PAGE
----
Lymph node metastasis (LNM) has been one of the strongest predictors of poor outcome among patients undergoing curative-intent resection for cholangiocarcinoma [20,21,22]. Zhang XF et al. reported that patients with at least one LNM had a worse overall survival (OS) compared to patients without LNM who underwent curative-intent resection for ICC (median OS, LNM 18.0 vs no nodal disease 45.0 months, P < 0.001) . LNM is common, as it was reported in 30–40% of patients overall who underwent resection and lymph node dissection (LND) [20,21,22]. LNM is more frequently observed in PI type ICC, with a prevalence over 60%, which is higher than the rates observed in other types [13, 20]. PI type ICC frequently extends towards the hepatic hilum, invading the portal connective tissue and the hepatic parenchyma. This invasive behavior can lead to perineural and lymphatic invasion, as well as lymph node metastasis. Although LNM is a significant predictor of poor prognosis, the evidence of therapeutic benefit from LND is insufficient and no consensus has been reached regarding whether lymphadenectomy should be routinely performed. Umeda Y et al. reported that hilar lesions exhibited the highest rate of LNM at 44% (57 out of 130). They discussed the therapeutic implications of LND in cases of hilar lesions and suggested extending LND to include postpancreatic head or common hepatic artery nodes .
Surgical margins should also be carefully evaluated and taken into consideration during clinical procedures. In a recent meta-analysis investigating the effect of surgical margin width on OS in patients with ICC, it was found that negative surgical margins are associated with improved OS and DFS following surgical resection . Specifically, patients with ICC and R0 margins ≥ 10 mm demonstrate a greater survival benefit compared to those with < 10 mm . In the present case, despite the mass lesion appearing to be located close to the bifurcation of right hepatic glissonean pedicle, the preoperative imaging diagnosis, including cholangiography and MRCP, indicated the potential for achieving a negative bile duct transection margin. The intraoperative pathological examination further confirmed the absence of infiltrative lesions or high-grade dysplastic lesions in the examined bile duct. Finally, a 10 mm resection margin was achieved in the permanent pathological specimen. Meticulous assessment of surgical margins is crucial to ensure complete removal of the tumor and achieve negative margins. Distinguishing BilIN from reactive epithelial atypia can be challenging, particularly in cases with concurrent active inflammation, ulceration, or after stenting . Therefore, in cases where tumor cells are suspected or identified at the surgical margin, a planned combined resection or additional resection of the extrahepatic bile duct should be considered.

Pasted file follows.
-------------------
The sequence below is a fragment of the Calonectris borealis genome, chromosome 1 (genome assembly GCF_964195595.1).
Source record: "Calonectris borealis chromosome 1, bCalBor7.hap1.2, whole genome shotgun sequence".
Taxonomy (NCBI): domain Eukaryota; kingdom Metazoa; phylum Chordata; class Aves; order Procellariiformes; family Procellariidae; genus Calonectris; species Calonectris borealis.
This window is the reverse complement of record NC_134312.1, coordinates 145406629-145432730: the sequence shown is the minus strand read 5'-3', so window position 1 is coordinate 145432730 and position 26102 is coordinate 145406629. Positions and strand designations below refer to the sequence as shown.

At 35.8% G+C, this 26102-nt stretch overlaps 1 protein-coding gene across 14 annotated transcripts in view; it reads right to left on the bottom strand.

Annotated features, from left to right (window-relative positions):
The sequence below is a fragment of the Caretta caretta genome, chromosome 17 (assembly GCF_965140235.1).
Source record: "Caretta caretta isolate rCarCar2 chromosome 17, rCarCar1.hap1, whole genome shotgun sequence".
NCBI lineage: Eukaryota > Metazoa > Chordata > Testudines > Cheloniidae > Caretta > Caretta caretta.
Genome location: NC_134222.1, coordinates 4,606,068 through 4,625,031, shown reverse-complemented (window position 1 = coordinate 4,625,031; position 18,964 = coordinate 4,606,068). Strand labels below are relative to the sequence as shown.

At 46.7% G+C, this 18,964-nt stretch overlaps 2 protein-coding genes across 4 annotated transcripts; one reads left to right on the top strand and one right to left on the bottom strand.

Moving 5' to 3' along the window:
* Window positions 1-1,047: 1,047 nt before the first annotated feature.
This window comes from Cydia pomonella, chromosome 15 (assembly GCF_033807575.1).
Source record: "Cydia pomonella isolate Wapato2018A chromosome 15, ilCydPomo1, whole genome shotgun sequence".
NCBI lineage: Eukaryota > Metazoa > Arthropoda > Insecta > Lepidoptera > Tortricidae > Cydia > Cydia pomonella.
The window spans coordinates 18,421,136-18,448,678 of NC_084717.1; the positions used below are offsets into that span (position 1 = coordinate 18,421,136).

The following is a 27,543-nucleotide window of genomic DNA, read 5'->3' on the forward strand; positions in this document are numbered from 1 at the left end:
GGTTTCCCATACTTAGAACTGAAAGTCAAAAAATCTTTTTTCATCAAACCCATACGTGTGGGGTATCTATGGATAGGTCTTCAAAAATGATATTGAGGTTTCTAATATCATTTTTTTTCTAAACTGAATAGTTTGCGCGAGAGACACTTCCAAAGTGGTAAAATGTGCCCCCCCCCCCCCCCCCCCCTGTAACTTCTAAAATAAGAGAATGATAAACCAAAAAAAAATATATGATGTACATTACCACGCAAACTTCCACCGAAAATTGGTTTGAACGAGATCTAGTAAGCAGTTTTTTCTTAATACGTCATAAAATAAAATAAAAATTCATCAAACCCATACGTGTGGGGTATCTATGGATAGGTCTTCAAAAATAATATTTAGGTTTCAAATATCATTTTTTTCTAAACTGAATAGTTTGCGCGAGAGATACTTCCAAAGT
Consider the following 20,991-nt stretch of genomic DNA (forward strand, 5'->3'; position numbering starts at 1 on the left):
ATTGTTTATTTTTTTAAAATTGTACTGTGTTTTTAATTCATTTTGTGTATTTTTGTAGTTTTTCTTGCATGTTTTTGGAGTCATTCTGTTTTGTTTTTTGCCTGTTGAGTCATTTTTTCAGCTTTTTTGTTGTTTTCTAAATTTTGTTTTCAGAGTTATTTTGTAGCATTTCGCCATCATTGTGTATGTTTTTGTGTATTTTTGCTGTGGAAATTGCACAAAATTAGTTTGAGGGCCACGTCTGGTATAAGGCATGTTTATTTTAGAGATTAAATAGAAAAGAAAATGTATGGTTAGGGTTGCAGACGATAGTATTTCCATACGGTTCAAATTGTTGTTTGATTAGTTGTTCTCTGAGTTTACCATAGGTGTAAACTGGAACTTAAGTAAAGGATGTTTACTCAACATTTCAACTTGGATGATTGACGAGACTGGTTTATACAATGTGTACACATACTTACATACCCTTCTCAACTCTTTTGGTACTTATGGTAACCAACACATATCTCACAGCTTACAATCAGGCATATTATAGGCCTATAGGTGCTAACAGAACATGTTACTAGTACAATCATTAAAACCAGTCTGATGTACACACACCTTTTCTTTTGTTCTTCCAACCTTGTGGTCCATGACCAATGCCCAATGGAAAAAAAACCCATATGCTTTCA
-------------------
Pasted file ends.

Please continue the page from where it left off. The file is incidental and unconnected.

We present a case of ICC involving the right hepatic hilum, accompanied by extensive longitudinal high-grade BilIN lesions and multifocal microscopic invasions in peripheral hepatic parenchyma. The presence of biliary neoplasia with such extensive intraductal extension, in conjunction with ICC, should be considered as a variant of BilIN.
Availability of data and materials
Not applicable as this is a case report; all data presented were extracted from the patient’s hospital chart.
Biliary intraepithelial neoplasia
Intraductal papillary neoplasm of the bile duct
Primary sclerosing cholangitis
Carbohydrate antigen 19-9
Magnetic resonance cholangiopancreatography
Fluoro-deoxy-glucose–positron emission tomography
Standardized uptake value
Endoscopic retrograde cholangiopancreatography
Disease free survival
Lymph node metastasis
Lymph node dissection
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We would like to express our gratitude to the patient for granting consent for the publication of this article. In addition, we extend our thanks to Professor Akira Inagawa for referring the patient and engaging in valuable discussions regarding the radiological findings.
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Kubota, H., Hashimoto, Y., Toyota, K. et al. Intrahepatic cholangiocarcinoma with extensive intraductal extension of high-grade biliary intraepithelial neoplasia: a case report. surg case rep 9, 164 (2023). https://doi.org/10.1186/s40792-023-01748-y